Robots can store sensitive information, including encryption keys, user social media, e-mail accounts and vendor service credentials, and send that information to and from mobile applications, Internet services, and computer software. As a result, encryption is mandatory to avoid data compromises, yet most robot manufacturers use the same passwords for most or all of their products, leaving consumers vulnerable to hacking if they fail to change them. Robots also receive remote software updates, so proper encryption is necessary to ensure that these updates are trusted and have not been modified to include malicious software.
A 2017 study found nearly 50 cybersecurity vulnerabilities in robot ecosystem components, many of which were common in home, business, and industrial robots, as well as the control software used by other robots tested. Although the number of robots tested was not a large sample, the fact that dozens of vulnerabilities were uncovered, in such a broad spectrum of robots, is concerning. Most of the robots evaluated were using insecure forms of communications, with mobile and software applications connected to the Internet, Bluetooth, and Wi-Fi without properly securing the communication channel. Although some had weak encryption, most of the others sent data to vendor services or the cloud without any protection.
Most of the robots that have been tested to determine the nature of their security protocols did not require sufficient authorization to protect their functionality, including critical functions such as installation of applications in the robots themselves or updating of their operating system software. This enables cyberattackers to install software without permission and gain full control over them. Most of the robots tested were also either not using encryption at all or improperly using it, exposing sensitive data to potential attackers. Furthermore, many robot manufacturers have generally failed to ensure that either users are instructed to change passwords, or updates are routinely provided when changes in the product security protocols are made.
Certain robot features are common, intended to improve accessibility, usability, interconnection, and reusability (such as real-time remote control with mobile applications). Unfortunately, many of these features make robots more vulnerable from a cybersecurity perspective, with both critical- and high-risk cybersecurity issues present in many of the features. A hacked robot has many of the same vulnerabilities as computers, and can suffer the same consequences.
A hacked robot operating inside a home might spy on a family via the robot’s microphones and cameras. An attacker could also use a robot’s mobility to cause physical damage in or to the house. Compromised robots could even hurt family members and pets with sudden, unexpected movements, since hacked robots can bypass safety protections that limit their movements. Hacked robots could also start fires in a kitchen by tampering with electricity or potentially poison family members and pets by mixing toxic substances with food or drinks, or by utilizing sharp objects to cause harm.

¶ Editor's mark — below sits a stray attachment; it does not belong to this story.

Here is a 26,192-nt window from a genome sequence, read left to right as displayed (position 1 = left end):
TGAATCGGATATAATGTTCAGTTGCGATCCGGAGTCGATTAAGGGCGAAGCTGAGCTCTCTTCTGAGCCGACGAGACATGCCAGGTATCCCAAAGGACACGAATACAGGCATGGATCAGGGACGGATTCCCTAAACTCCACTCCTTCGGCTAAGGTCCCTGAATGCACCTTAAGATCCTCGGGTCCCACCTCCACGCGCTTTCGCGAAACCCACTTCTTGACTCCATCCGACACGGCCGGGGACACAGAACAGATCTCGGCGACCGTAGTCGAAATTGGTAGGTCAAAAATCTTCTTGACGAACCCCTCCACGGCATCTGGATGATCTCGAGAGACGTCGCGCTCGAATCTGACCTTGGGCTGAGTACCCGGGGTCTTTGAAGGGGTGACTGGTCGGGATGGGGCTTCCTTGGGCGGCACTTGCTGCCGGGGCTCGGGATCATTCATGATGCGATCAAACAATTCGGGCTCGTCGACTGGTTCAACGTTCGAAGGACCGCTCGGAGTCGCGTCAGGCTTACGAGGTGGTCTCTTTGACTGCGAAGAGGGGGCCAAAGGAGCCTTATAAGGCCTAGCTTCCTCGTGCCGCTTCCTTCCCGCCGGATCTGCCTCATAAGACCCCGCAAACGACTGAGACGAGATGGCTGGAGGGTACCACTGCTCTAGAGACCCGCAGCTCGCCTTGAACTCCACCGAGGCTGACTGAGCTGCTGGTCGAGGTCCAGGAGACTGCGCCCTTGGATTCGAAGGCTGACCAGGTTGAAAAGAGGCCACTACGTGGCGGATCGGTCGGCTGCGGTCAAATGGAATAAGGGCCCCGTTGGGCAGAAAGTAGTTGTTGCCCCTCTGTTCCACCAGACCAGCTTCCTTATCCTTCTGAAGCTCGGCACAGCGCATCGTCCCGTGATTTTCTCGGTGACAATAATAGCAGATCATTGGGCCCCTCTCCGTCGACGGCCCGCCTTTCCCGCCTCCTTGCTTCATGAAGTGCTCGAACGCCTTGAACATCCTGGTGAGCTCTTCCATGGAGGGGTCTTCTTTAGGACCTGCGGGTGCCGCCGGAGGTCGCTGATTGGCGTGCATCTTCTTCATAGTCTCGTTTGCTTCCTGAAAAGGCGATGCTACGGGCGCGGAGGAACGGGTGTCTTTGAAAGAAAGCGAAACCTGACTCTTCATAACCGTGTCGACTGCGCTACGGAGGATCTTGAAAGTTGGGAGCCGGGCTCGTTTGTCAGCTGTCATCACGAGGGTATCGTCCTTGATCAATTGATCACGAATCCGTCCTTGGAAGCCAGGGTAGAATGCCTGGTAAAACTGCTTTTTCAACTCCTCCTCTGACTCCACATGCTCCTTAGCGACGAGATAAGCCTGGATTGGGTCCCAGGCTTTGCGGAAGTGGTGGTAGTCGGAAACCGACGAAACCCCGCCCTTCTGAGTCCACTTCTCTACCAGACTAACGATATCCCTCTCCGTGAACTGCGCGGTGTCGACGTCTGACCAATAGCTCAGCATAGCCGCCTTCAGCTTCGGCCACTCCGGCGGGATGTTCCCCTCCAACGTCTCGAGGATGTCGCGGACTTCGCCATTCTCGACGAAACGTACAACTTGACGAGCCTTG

While there are of course nefarious potential connotations to a robotic future, such capability also opens up fantastic possibilities in areas as broad as search and rescue operations, disaster relief, ambulatory services, and oil spill containment. They may, of course, also be used for more nefarious purposes. In 2014 some researchers at Harvard University created the largest robot swarm at that time using 1,024 tiny robots the size of a penny that could find one another and collaborate to assemble themselves into various shaped and designs, like a mechanical flash mob.
Some defense contractors have already developed drones that can fly into enemy territory, collect intelligence, drop bombs, and defend themselves against attack. In the Korean demilitarized zone, South Korea has deployed border control sniper robots that detect intruders with heat and motion sensors, and can automatically fire on targets up to one kilometer away with machine guns and grenade launchers. What if autonomous drones infected with malware decided for themselves to drop bombs or perform kamikaze missions in a stadium filled with people?
Lethal autonomous robots take many forms—they can walk, swim, drive, fly, or simply lie in wait. Our ability to outsource kill decisions to machines is fraught with a panoply of ethical, moral, legal, technical and security implications. As robots continue to proliferate, we are more likely to suffer the consequences of Moore’s law clashing with Murphy’s law. Inaccurate data and software glitches may combine with malware and hardware malfunctions to create an inevitable kill zone where it may be the least desired or expected. All drones and robots are hackable, and it is a question of time until virtual terrorists succeed in turning what would otherwise have been a wondrous technological future into one even more fraught with fear, uncertainty, and peril.
*Daniel Wagner is author of the new book “Virtual Terror” and Managing Director of Risk Cooperative.